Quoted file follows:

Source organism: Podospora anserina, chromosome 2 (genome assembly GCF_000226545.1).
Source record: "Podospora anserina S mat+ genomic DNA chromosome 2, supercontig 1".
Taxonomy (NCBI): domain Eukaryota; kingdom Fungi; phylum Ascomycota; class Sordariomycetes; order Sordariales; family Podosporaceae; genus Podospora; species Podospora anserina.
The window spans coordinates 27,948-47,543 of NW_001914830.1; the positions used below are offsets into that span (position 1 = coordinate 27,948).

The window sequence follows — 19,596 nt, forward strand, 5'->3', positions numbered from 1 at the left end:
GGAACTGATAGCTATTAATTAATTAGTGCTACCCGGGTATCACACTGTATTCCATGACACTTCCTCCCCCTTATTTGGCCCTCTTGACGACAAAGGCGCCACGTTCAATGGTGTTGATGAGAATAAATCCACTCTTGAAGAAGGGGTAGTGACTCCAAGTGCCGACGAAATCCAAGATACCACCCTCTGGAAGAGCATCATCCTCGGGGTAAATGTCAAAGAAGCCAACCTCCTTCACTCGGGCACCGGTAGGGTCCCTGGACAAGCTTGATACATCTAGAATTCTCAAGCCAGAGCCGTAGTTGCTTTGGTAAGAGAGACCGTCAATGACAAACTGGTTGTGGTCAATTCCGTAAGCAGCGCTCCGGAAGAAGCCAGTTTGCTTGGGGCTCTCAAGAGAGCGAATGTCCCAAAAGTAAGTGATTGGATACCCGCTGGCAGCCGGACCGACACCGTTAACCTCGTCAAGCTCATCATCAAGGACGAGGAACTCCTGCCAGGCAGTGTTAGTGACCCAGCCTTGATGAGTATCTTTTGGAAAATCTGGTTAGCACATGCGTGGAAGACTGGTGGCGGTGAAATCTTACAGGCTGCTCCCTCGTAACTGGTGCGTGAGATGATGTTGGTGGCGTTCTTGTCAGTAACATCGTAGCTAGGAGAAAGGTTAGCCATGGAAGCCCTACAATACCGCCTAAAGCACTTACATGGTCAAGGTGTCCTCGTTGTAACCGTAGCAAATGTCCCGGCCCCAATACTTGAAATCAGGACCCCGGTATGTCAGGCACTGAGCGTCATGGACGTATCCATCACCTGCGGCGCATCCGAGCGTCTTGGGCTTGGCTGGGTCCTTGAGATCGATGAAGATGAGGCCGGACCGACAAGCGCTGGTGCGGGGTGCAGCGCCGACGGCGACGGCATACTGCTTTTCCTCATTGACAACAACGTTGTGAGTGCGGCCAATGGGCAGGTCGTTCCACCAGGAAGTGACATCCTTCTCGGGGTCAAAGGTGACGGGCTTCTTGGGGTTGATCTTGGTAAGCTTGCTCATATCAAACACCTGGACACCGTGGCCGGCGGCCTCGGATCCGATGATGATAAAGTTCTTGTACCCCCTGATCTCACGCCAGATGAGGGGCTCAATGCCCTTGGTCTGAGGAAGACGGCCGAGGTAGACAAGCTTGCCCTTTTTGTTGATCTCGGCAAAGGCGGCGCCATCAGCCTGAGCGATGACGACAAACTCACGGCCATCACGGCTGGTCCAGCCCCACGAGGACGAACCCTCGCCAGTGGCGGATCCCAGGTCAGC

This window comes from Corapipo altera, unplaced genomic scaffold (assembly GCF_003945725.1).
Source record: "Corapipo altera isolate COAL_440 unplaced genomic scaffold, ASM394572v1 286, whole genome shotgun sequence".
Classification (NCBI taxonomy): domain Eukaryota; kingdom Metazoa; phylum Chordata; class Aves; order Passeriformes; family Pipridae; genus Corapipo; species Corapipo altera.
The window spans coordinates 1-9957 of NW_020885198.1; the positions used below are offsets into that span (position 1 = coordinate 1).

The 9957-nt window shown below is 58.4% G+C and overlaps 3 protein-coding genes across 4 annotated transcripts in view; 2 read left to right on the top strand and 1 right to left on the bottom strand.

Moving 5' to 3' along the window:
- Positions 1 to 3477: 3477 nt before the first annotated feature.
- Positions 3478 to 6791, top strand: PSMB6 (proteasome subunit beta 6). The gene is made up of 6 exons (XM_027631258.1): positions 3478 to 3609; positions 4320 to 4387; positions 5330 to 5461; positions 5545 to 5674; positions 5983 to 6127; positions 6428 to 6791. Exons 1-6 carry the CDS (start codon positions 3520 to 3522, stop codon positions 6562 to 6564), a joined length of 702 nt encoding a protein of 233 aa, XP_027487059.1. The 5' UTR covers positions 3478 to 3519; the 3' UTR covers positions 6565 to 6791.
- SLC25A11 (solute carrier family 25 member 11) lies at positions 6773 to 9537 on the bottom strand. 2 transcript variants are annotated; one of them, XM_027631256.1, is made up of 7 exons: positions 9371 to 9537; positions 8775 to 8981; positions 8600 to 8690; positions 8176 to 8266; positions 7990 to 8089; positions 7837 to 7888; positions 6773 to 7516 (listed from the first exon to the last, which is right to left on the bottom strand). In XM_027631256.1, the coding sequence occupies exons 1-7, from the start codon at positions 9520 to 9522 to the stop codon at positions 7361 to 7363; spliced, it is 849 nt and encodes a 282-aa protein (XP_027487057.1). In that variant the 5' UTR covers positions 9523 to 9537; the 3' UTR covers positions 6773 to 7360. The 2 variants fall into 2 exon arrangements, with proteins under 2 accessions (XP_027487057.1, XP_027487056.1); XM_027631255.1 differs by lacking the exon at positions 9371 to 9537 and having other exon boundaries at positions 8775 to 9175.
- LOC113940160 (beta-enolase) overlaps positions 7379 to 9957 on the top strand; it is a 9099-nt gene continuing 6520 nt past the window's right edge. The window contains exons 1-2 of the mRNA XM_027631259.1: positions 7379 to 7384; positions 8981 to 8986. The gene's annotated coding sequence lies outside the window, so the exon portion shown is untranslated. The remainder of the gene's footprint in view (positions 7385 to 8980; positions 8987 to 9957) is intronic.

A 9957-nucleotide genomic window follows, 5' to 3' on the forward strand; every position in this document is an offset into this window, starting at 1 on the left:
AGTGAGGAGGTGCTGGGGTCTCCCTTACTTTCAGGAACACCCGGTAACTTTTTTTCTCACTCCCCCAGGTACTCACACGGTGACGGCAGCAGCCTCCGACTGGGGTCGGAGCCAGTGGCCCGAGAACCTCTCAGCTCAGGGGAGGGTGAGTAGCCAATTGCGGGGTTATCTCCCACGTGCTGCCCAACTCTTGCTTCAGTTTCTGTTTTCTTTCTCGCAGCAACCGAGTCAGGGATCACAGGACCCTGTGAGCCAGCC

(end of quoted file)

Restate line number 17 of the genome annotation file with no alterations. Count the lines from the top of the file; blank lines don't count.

A 9957-nucleotide genomic window follows, 5' to 3' on the forward strand; every position in this document is an offset into this window, starting at 1 on the left: